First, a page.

How the government intervention affects the distribution of physicians in Turkey between 1965 and 2000Report as inadecuate




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International Journal for Equity in Health

, 14:1

First Online: 08 January 2015Received: 04 July 2014Accepted: 17 December 2014DOI: 10.1186-s12939-014-0131-1

Cite this article as: Ünal, E. Int J Equity Health 2015 14: 1. doi:10.1186-s12939-014-0131-1

Abstract

IntroductionOne of the main weaknesses of the health system in Turkey is the uneven distribution of physicians. The diversity among geographical districts was huge in the beginning of the 1960s. After the 1980s, the implementation of a two-year compulsory service for newly graduated physicians is an interesting and specific experience for all countries. The aim of this study is to analyse the distribution of physicians, GPs and specialists between the years 1965-2000 and the efficiency of the strict 15 year government intervention 1981-1995.

MethodsThe data used in this study includes the published data by the Ministry of Health and The State Institute of Statistics between the years 1965–2000. Covering 35 years for total physicians, GPs and specialists, Gini coefficients are calculated so as to observe the change in the distribution. In order to measure the efficiency of government intervention, Gini index belonging to the previous 15 years first period-1965 to 1980 and the last 15 years second period of 1981 when the compulsory service was enacted is also analysed including the statistical tests.

ResultsIn 1965, the Gini for total physician is quite high 0.47, and in 2000 it decreases considerably 0.20. In 1965, the Gini for GPs and the Gini for specialists is 0.44 and 0.52, respectively and in 2000 these values decrease to 0.13 and 0.28, respectively. It is observed that, with this government intervention, the level of diversity has decreased dramatically up to 2000. Regarding to regression, the rate of decrease in Gini index in the second period is higher for the GPs than that of the specialists.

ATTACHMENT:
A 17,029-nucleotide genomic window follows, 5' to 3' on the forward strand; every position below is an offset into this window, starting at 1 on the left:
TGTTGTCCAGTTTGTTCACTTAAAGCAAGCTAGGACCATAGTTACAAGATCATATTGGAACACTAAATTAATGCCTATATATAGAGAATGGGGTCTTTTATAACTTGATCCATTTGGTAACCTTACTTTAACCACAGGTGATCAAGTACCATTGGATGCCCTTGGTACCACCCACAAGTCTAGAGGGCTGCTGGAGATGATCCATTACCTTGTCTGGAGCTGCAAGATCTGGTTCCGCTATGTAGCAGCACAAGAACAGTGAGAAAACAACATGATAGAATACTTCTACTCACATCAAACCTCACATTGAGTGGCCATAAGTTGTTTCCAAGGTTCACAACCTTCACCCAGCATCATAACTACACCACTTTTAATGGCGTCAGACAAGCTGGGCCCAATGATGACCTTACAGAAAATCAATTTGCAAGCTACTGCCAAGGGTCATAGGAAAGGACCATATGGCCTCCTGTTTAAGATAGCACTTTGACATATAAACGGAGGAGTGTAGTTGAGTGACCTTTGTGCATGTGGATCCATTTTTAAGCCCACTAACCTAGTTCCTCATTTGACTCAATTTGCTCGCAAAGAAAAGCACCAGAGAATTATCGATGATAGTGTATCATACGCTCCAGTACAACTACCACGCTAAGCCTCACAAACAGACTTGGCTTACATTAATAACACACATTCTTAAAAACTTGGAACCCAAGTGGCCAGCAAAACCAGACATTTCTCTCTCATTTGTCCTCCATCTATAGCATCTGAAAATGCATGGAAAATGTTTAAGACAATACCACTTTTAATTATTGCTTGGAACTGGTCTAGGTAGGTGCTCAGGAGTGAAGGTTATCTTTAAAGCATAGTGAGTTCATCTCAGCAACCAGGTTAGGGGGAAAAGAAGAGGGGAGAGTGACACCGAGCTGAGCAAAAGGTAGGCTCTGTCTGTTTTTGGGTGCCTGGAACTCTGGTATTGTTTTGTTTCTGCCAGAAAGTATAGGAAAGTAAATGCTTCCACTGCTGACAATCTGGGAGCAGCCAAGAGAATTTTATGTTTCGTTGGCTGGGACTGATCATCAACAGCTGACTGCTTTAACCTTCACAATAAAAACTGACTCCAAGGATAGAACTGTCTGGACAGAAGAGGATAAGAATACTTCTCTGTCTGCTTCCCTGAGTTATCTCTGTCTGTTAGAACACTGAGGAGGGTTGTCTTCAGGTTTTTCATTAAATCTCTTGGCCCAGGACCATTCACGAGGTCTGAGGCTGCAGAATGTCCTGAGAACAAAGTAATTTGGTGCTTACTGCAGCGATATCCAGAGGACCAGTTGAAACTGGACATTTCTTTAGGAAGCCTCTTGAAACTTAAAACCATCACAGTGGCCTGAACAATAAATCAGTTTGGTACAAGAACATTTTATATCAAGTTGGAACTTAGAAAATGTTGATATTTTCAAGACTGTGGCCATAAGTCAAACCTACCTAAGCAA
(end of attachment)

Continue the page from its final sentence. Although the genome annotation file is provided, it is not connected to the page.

ConclusionThe inequalities in the distribution between GPs and specialists are significantly different; inequality of specialist distribution is higher than the GP. The improvement of the inequality in the physician distribution produced by the market mechanism shows a long period when it is left to its own devices. It is seen that the compulsory service policy is efficient since the physician distribution has improved significantly. The government intervention provides a faster improvement in the GP distribution.

KeywordsDistribution of physicians Government intervention on health Compulsory service for physicians  Download fulltext PDF



Author: Erdinç Ünal

Source: https://link.springer.com/







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